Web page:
4. I write in my books. I know, I know but I just can't help it. In my defence, I don't do this to all of my books.
  5. I fold corners.
  6. I would never, ever fold a corner in someone else's book.
  7. My shelves are a mess. There are books crammed into every available space and no real system.
  8. I have series where the covers don't match.

What are your bookish confessions? Comment below or tweet me to join in!

Kelly x
No comments

Sunday 20 May 2018

Send Us Your Thoughts On Our May Book Club Pick!

We really hope you're enjoying our May BB book club pick The Skeleton's Holiday and can't wait to hear your thoughts! There's just under a week left to make sure your opinions are featured in our May roundup and infographic - click this link to complete the Google form.

the skeleton's holiday leonora carrington book club

No comments

Friday 18 May 2018

Of Fire and Stars | Audrey Coulthurst | Review

Of Fire and Stars | Audrey Coulthurst | Review on Blogger's Bookshelf

“Princesses don't play with fire.” 

Betrothed since childhood to the prince of Mynaria, Princess Dennaleia has always known what her future holds. Her marriage will seal the alliance between Mynaria and her homeland, protecting her people from other hostile kingdoms.

But Denna has a secret. She possesses an Affinity for fire—a dangerous gift for the future queen of a land where magic is forbidden.

Now Denna has to learn the ways of her new kingdom while trying to hide her growing magic. To make matters worse, she must learn to ride Mynaria’s formidable warhorses before her coronation—and her teacher is the person who intimidates her most, the prickly and unconventional Princess Amaranthine, sister of her betrothed.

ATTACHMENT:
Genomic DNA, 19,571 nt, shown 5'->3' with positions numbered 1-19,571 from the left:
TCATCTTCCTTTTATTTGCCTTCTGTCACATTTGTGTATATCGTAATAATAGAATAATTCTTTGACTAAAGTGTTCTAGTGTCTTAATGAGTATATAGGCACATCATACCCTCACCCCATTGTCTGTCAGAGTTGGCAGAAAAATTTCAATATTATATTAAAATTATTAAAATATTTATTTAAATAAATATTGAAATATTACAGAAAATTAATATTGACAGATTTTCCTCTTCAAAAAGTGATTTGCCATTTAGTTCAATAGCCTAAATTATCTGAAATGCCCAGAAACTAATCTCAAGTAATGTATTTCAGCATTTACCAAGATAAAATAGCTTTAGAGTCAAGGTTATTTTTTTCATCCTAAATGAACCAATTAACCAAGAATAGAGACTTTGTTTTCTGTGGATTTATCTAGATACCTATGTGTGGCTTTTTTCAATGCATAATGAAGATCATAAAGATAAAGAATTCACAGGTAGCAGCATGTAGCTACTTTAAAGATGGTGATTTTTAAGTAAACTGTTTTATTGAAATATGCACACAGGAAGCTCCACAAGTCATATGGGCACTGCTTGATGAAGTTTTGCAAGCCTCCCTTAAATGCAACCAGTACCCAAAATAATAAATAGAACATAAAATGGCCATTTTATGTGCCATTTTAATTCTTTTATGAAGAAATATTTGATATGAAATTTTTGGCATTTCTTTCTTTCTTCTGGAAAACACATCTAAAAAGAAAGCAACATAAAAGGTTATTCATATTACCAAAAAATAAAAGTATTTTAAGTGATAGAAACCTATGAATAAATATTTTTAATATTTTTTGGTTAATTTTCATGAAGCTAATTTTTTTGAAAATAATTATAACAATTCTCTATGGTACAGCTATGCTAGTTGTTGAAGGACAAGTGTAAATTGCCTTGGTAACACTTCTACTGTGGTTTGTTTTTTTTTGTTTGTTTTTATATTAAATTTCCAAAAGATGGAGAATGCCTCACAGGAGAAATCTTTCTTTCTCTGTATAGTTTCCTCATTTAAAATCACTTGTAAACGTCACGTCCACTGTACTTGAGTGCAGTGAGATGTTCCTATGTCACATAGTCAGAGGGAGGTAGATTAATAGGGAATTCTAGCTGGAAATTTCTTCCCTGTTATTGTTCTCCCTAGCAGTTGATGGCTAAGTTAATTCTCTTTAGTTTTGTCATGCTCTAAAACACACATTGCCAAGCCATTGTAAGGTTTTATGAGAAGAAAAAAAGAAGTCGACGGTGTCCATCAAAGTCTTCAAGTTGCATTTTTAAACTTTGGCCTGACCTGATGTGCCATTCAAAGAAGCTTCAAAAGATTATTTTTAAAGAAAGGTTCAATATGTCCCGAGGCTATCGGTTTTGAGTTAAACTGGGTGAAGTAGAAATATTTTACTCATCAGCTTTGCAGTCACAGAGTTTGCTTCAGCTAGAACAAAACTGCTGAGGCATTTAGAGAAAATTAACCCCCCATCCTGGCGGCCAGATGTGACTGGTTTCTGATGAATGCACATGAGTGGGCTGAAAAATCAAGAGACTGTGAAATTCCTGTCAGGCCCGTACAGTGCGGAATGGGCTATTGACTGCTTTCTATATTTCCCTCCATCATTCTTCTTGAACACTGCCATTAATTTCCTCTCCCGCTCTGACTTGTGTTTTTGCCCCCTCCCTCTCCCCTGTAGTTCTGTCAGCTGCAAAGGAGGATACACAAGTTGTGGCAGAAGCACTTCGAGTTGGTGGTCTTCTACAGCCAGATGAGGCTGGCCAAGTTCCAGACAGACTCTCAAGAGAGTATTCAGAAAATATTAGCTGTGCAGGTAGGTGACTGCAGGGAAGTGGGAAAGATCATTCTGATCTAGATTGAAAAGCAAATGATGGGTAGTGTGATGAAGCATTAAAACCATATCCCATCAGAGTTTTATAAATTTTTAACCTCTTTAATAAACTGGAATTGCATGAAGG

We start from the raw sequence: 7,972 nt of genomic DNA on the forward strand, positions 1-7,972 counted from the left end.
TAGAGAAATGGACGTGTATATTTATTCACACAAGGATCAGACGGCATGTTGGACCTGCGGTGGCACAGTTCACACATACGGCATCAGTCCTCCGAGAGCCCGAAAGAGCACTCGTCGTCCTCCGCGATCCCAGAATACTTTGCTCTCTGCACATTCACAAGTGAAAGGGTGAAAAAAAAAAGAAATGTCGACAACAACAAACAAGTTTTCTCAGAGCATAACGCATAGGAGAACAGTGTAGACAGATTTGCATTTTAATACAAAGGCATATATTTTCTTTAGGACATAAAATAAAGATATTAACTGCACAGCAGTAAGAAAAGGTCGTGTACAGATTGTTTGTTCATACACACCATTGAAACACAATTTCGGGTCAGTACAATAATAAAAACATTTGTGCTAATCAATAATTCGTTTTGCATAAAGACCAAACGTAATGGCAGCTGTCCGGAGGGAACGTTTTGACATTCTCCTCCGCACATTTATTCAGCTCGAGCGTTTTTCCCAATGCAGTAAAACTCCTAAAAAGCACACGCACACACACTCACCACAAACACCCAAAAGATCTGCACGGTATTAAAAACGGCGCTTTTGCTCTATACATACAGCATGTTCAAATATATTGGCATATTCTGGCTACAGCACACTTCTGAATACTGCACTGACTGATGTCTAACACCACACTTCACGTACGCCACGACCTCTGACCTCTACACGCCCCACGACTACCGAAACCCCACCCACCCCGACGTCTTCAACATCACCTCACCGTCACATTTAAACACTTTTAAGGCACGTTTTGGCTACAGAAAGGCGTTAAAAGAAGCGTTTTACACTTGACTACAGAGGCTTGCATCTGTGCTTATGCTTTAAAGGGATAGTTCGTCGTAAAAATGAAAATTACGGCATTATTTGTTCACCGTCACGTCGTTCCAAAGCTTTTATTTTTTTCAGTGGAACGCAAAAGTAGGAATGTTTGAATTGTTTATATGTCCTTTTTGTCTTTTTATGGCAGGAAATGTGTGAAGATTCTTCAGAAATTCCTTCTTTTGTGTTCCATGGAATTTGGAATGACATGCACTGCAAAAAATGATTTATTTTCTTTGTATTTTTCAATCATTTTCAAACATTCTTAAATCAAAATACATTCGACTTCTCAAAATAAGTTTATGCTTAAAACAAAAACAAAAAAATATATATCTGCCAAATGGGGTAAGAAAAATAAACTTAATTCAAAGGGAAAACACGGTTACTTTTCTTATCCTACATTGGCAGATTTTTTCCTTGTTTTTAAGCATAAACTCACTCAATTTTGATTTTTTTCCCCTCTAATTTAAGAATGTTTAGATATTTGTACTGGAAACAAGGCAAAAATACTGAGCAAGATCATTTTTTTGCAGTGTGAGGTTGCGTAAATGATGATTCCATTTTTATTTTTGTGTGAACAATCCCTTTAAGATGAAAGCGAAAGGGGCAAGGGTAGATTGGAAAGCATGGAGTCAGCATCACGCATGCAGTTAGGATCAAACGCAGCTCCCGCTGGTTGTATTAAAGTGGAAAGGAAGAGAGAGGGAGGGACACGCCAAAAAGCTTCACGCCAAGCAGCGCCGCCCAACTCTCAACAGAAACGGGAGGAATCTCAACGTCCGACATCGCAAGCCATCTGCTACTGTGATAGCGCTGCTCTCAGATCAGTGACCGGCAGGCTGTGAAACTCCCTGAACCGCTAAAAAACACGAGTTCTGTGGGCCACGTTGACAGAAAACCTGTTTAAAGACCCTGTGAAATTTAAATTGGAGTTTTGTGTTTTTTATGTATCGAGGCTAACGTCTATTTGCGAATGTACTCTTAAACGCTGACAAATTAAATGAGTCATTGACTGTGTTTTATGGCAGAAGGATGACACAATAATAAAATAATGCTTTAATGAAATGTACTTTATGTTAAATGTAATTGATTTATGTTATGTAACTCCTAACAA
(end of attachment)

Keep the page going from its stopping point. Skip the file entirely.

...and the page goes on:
When a shocking assassination leaves the kingdom reeling, Mare and Denna reluctantly join forces to search for the culprit. As the two work together, they discover there is more to one another than they thought—and soon their friendship is threatening to blossom into something more.

But with dangerous conflict brewing that makes the alliance more important than ever, acting on their feelings could be deadly. Forced to choose between their duty and their hearts, Mare and Denna must find a way to save their kingdoms—and each other. - Goodreads

While the prospect of the book was great - a young adult fantasy novel where the princess gets the girl - it fell short for me. The promise of a sweet romance in amongst castles, princes, lords and ladies was the only thing this book delivered for me, unfortunately.

Denna and Mare's budding romance was what held this book together, and I did really like their story line. Mare works with the horses and is forced to teach Denna how to ride. She's pretty stand-off-ish at first (and quick frankly, rude and immature), but as the pages go on, their friendship develops. I enjoyed how their relationship was strained at the beginning, and how it took an appropriate amount of time for them to realise they were something more than friends. Too often YA books are 'hello-I hate you-you did something cute- I love you now' in a matter of pages, but I think that Of Fire and Stars drew it out a little, making it at least a little more realistic.